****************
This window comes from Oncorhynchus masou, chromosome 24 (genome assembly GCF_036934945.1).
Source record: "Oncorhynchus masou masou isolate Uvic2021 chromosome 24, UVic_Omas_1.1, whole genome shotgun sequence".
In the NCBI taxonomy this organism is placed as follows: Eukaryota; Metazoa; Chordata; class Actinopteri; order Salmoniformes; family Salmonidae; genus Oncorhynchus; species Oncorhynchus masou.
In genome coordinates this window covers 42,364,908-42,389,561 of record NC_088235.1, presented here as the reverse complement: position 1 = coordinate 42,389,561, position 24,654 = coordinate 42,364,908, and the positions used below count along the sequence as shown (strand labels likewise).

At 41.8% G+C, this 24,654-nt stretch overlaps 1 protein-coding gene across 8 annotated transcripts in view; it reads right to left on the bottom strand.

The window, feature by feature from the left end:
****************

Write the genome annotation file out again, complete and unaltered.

This window comes from Oncorhynchus masou, chromosome 24 (genome assembly GCF_036934945.1).
Source record: "Oncorhynchus masou masou isolate Uvic2021 chromosome 24, UVic_Omas_1.1, whole genome shotgun sequence".
In the NCBI taxonomy this organism is placed as follows: Eukaryota; Metazoa; Chordata; class Actinopteri; order Salmoniformes; family Salmonidae; genus Oncorhynchus; species Oncorhynchus masou.
In genome coordinates this window covers 42,364,908-42,389,561 of record NC_088235.1, presented here as the reverse complement: position 1 = coordinate 42,389,561, position 24,654 = coordinate 42,364,908, and the positions used below count along the sequence as shown (strand labels likewise).

At 41.8% G+C, this 24,654-nt stretch overlaps 1 protein-coding gene across 8 annotated transcripts in view; it reads right to left on the bottom strand.

The window, feature by feature from the left end: